Patience Running Out in Bulgaria


Nick Thorpe, BBC News – TRANSCEND Media Service

Protesters in Bulgaria pack the streets of Sofia each evening, but after 35 days in a row, their patience with Prime Minister Plamen Oresharski’s government is wafer-thin.

“People are getting angry, we want action fast but we feel they are not listening. They say ‘we can hear you,’ but all they really hear are our whistles and our drums. They just don’t listen to our words,” says Gergana, who runs an advertising company.

The words chanted by the crowds are blunt and uncompromising, led by one with three syllables: “Ostavka!” (Resign!)

It is written everywhere in the Bulgarian capital, on the sides of municipal rubbish bins, and on the statues of the founders of Sofia University. The streets thunder with the word.

Each day the protesters produce surprises – on Sunday it was air-raid sirens, on Monday it was a rain dance, as the crowds jabbed the skies with banners, like umbrellas, with a tribal roar.

Interior Minister Tsvetlin Yovchev says the protesters’ main demand will not be met.

“A possible resignation of the government would result in a deepening of the crisis and the country would go into a spiral,” he tells me.

But he admits the current stand-off between the state and the street cannot continue.

“If we leave the protest so long… and these people cannot find a real mechanism to resolve their problems, this is the first step to radicalisation.”

Fear of violence

One of the frustrations for the government is that the protests have no obvious leaders for them either to negotiate with, or to blame. Many groups have sprung up which brainstorm ideas on social media sites and organise specific actions, to mock the government, thank foreign ambassadors who sympathise with them, or simply to entertain their fellow protesters.

“There are three reasons why this government’s chances of survival are slim,” says Daniel Smilov of the Centre for Liberal Strategies.

“The longevity of the protests, the unity of the protesters behind a single demand, and the popularity of the protesters in the country.”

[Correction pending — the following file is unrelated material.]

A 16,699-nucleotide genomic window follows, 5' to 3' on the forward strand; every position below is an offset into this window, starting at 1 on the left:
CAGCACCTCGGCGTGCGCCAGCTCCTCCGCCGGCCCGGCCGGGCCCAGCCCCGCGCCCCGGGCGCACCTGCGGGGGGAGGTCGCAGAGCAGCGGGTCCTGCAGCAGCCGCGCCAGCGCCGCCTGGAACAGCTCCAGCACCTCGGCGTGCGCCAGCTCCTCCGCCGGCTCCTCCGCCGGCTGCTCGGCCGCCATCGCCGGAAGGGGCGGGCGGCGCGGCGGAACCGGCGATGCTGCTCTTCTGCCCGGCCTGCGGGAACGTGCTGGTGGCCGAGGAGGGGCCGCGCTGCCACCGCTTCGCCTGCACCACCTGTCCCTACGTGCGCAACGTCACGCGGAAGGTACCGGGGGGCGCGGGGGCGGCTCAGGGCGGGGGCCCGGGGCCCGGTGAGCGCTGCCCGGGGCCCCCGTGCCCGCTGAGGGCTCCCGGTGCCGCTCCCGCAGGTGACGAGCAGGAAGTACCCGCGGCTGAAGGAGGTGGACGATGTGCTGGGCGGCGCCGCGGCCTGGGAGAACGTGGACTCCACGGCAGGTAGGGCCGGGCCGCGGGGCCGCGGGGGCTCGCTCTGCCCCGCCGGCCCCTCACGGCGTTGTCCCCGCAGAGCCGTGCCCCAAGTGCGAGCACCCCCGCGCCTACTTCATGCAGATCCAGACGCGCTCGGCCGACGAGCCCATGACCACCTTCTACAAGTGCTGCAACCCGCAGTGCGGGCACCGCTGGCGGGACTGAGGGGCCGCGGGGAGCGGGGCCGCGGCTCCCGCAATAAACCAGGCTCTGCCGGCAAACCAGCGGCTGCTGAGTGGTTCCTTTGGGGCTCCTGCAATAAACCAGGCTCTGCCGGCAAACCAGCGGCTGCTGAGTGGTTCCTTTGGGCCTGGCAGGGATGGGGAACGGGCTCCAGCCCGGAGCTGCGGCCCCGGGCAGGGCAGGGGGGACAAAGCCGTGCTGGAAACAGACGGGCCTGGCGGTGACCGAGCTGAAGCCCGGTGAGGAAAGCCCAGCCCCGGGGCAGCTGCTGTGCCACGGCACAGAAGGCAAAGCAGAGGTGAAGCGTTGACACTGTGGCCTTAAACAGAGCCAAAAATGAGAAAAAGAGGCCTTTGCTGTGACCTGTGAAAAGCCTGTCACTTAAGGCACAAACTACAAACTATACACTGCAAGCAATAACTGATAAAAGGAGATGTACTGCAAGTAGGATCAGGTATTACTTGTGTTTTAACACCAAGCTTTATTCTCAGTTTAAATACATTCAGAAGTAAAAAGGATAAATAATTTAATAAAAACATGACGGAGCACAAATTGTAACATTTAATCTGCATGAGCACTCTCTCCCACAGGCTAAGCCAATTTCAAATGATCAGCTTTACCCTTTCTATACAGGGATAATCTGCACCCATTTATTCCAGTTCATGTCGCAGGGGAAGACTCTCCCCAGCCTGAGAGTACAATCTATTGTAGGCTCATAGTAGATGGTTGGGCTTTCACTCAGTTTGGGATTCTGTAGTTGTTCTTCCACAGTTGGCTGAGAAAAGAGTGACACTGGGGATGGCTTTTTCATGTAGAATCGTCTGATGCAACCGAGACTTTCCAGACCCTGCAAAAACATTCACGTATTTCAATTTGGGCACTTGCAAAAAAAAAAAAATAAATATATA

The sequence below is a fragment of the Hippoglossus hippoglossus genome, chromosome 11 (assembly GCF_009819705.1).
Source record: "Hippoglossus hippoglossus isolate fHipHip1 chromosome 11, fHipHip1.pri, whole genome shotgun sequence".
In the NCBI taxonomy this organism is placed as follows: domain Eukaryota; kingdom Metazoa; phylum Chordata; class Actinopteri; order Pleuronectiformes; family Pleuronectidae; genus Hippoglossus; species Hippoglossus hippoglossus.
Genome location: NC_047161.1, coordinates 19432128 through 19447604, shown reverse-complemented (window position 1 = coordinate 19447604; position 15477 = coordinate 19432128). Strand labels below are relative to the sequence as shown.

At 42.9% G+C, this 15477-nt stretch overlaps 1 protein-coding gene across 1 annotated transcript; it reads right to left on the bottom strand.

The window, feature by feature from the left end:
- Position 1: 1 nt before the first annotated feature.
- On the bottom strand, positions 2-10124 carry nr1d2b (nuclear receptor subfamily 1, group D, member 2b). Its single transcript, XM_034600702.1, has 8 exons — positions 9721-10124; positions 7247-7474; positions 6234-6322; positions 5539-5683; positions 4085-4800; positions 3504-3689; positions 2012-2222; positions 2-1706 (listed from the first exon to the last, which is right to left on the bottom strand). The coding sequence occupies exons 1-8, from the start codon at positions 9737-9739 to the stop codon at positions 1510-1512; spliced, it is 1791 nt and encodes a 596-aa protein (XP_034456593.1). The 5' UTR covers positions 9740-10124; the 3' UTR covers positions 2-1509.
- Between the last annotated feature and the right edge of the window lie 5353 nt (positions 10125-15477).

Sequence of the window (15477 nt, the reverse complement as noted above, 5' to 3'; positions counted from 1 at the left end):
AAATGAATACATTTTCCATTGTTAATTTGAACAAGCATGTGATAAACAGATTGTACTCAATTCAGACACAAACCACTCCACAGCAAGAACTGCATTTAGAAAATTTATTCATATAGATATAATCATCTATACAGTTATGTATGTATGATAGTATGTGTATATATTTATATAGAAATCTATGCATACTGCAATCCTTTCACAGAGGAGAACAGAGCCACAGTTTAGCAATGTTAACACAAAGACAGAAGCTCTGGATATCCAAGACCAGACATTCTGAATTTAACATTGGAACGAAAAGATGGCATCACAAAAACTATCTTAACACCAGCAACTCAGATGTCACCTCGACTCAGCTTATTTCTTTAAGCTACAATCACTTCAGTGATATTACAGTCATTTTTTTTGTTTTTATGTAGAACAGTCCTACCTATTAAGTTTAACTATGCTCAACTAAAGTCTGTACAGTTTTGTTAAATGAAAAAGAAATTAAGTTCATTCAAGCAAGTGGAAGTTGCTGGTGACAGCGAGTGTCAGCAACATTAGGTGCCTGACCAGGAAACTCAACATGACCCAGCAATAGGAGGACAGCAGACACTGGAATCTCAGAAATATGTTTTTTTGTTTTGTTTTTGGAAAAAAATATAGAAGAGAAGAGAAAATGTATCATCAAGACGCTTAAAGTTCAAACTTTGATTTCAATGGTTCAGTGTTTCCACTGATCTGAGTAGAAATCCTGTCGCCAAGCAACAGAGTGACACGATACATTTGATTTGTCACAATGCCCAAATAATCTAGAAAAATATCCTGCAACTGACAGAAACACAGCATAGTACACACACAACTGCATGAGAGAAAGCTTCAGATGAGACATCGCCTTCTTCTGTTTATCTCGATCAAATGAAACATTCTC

The latest survey suggested 58% agree that the government should resign – protest organisers claim that is a gross underestimate.

Both the government, and the protesters themselves, fear a radicalisation of the streets.

“The most important group of people are those who spontaneously go to protest against their lack of representation in this political system, and against… a lack of justice,” says the interior minister.

“We should listen very carefully to these people and support their right to protest.”

But there is another group, he alleged, which is looking for violence.

A facebook event organised in front of parliament this Thursday, the birthday of the 19th-Century revolutionary, Vasil Levski, is advertised under his slogan: “The patience of the people has reached the point of no return.”

A comment attached to it by a respondent calling herself Muffin Dinosaur says: “I will do everything to come. Go there and beat the crap out of them.”

One, Tichomir Gergov, adds: “I’m coming with a baseball bat.”

Lack of a plan

In February, the previous, centre-right Gerb government was toppled by protests, which began over high heating bills, and grew into a wave of discontent with the whole ruling elite. There are big differences, but also similarities, between the protests then and now.

In February, those on the street were poorer, and more desperate. Now they are better-off and more confident.

There is more humour now. The wave of self-immolations, which claimed the lives of six Bulgarians, is over. What the winter and summer protests have in common is a disgust with politicians and businessmen in each others’ pockets.

A number of scenarios are emerging which could end the stand-off. Cracks have appeared in the parliamentary parties which support the fragile government.

The French and German ambassadors made a joint statement criticising the government. The president says he has lost confidence in it.

The US, British and other ambassadors are busy behind the scenes. There is disquiet in Brussels, and in the Party of European Socialists, that a Socialist-backed government is held in place by the vote of the far-right Ataka party.

Protesters mock Plamen Oresharski’s government as a “coalition” of socialists, liberals and extreme nationalists”.

Above all, the government seems weakened by the lack of a joint plan to present to the nation.

“At this moment there is no clear plan,” the interior minister admits, with remarkable honesty.

The government argues that new elections would just produce a similar stalemate in parliament.

Commentators suggest that is not necessarily true.

They say a lowering of the electoral threshold to allow more parties into parliament would allow better representation, more coalition options.

And that the broad use of the remarkably fast internet in Bulgaria would allow citizens to switch their skills from monitoring the state, to participating in democracy.

Also, that a strict ethical code to split rich businessmen from politics – the “mafia” which protesters claim runs the country – would help bridge the gap between those in power, and the people.

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